Threat to PABs over as Democrats take House
WASHINGTON – Democrats' majority control in the House of Representatives is expected to staunch the municipal bond market setbacks suffered under the Republican-written Tax Cuts and Jobs Act.
But with Republicans retaining a Senate majority, the two chambers of Congress could spend the next two years mostly in legislative gridlock. Multiple news organizations, including the New York Times and CNN, called the House for Democrats and the Senate for Republicans as the night wore on.
“Maybe it is the case that gridlock would be our friend for the next couple of years,” said National Association of Bond Lawyers President Dee Wisor. “We wouldn’t see any further attacks on tax exempt financing.”
Wisor was concerned that a continued Republican majority in the House could have made another attempt at terminating private activity bonds as a pay-for under their plans for a 10% middle class tax cut in 2019.
“In that scenario, municipal bonds could certainly be on the plate,” said Chuck Samuels of Mintz Levin, counsel to the National Association of Health & Educational Facilities Finance Authorities.
House Ways and Means Committee Chairman Kevin Brady, R-Texas, proposed terminating PABs in the original House version of the 2017 tax legislation.
The final version of the 2017 tax bill preserved PABs but retained two other pay-fors, the termination of advance refundings and a $10,000 ceiling on the federal deduction for state and local taxes.
Reversing those setbacks in the new Congress are among the muni industry priorities next year, along with an increase in the limit on bank qualified loans to $30 million from $10 million, and an end to sequestration cuts on the interest rate subsidies for Build America Bonds.
Generating support will be an uphill fight.
In the current Congress, a Senate bill to increase bank qualified loans to $30 million has only two sponsors – Democratic Sens. Robert Menendez of New Jersey and Ben Cardin of Maryland -- while there is no House version.
The Public Finance Network is compiling a municipal bond primer to distribute to new lawmakers of both parties as part of a lobbying effort that will highlight local projects in their districts that have been financed with tax-exempt bonds.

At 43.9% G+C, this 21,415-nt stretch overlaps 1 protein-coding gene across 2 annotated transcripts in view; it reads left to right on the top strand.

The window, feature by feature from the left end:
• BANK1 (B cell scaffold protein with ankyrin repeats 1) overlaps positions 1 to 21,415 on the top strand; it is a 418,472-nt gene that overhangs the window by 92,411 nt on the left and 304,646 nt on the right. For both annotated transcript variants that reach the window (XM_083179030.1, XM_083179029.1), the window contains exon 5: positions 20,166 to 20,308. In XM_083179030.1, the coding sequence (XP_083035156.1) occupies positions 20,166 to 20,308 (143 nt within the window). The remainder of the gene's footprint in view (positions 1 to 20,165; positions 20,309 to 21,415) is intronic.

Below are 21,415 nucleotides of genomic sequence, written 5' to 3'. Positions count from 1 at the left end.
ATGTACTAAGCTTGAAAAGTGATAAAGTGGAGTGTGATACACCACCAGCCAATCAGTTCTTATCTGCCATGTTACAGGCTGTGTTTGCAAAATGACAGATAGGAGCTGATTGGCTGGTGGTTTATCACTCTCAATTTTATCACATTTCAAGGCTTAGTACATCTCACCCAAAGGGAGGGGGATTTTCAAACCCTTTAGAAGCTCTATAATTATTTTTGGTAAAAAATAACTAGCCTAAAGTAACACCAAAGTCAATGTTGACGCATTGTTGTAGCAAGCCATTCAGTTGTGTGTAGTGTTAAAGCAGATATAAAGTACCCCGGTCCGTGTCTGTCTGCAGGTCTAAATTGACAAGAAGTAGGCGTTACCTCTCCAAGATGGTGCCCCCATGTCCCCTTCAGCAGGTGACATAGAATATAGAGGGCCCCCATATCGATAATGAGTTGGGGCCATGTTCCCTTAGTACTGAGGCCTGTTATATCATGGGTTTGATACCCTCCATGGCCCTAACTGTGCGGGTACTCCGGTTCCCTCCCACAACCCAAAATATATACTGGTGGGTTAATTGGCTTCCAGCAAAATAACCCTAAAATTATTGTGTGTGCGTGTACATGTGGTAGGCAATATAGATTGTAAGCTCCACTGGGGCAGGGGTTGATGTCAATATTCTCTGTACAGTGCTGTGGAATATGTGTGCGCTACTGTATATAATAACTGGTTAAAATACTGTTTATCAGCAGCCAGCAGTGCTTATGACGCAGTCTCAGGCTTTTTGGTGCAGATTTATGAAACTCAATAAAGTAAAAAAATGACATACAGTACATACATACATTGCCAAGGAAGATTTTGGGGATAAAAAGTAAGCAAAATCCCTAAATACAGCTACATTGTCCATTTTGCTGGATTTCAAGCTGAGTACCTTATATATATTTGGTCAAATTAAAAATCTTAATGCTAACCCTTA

Emily Brock, director of the federal liaison office of the Government Finance Officers Association, said the lobbying also will highlight projects no longer eligible for advance refunding and those financed with Build America Bonds.
About $173 billion in BABs were still outstanding as of April 3, with $47 billion of that callable, Brock said. The states with the most remaining BABs are Texas ($5.9 billion), California ($5.8 billion), Florida (4 billion) and New York ($3.3 billion).
However, the new Democratic House majority prioritized health care during the campaign season and isn’t likely to switch gears to emphasize taxes as Republicans unsuccessfully did, said Howard Gleckman, a senior fellow in the Urban-Brookings Tax Policy Center.
“I think it’s very unlikely we are going to see much tax legislation over the next couple of years,” Gleckman said. “I think there are a couple of places where they can fiddle around the edges. There’s some possibility that they could do a bipartisan technical corrections bill.”
Gleckman said a Republican Senate and Democratic House most likely would limit the scope the bill of any technical correction bill, making any muni provisions unlikely in his opinion.
Any legislative gains for the muni market in 2019 are most likely to be part of an infrastructure bill.
The tax treatment of bond financed infrastructure will be a key part of any package. Muni groups hope the legislation will expand the use of tax-exempt private activity bonds and will lobby for inclusion of a provision to restore advance refundings.
Wisor said NABL is planning to release a paper in the first quarter of 2019 outlining options for financing rural infrastructure that may include a recommendation for increasing the limit on bank qualified loans to $30 million.
“It is certainly those small rural communities that could benefit from an expansion of the BQ limit,” Wisor said.
The bank qualified loan limit was temporarily increased to $30 million under the 2009 American Recovery and Reinvestment Act economic stimulus bill.
Rep. Richard Neal, D-Mass., and the former Sen. John Kerry, D-Mass., also included a provision in that 2009 legislation that exempted PABs from the Alternative Minimum Tax for two years.
Neal is expected to serve as the new chairman of the tax policy writing House Ways and Means Committee with Brady becoming the Republican ranking member.
On the Senate side, the new Finance Committee chairman is expected to be Sen. Charles Grassley, R-Iowa, who will return to a position he held from 2003 to 2006 and for six months in 2001.
Grassley has a track record of bipartisanship on tax issues although he participated in the Republican strategy in 2017 to block all Democratic amendments to the Tax Cuts and Jobs Act.
His most recent position as Judiciary Committee chairman was highlighted by partisan fights over judicial nominations.
So it’s uncertain whether Grassley would take up muni-related bills for consideration if they pass the Democratic-controlled House.
Neal, a former mayor of Springfield, Mass., is thought of highly among muni bond lobbyists. “You’ll certainly see serious House considerations of municipal bond reforms,” Samuels said. “You would be hard pressed to find anyone who is more tutored and committed to municipal bonds.”
Neal told The Bond Buyer in September that if he becomes chairman of Ways and Means he will invite representatives of the National League of Cities, U.S. Conference of Mayors and “the bond market people” to testify on the impacts of the 2017 Republican tax legislation.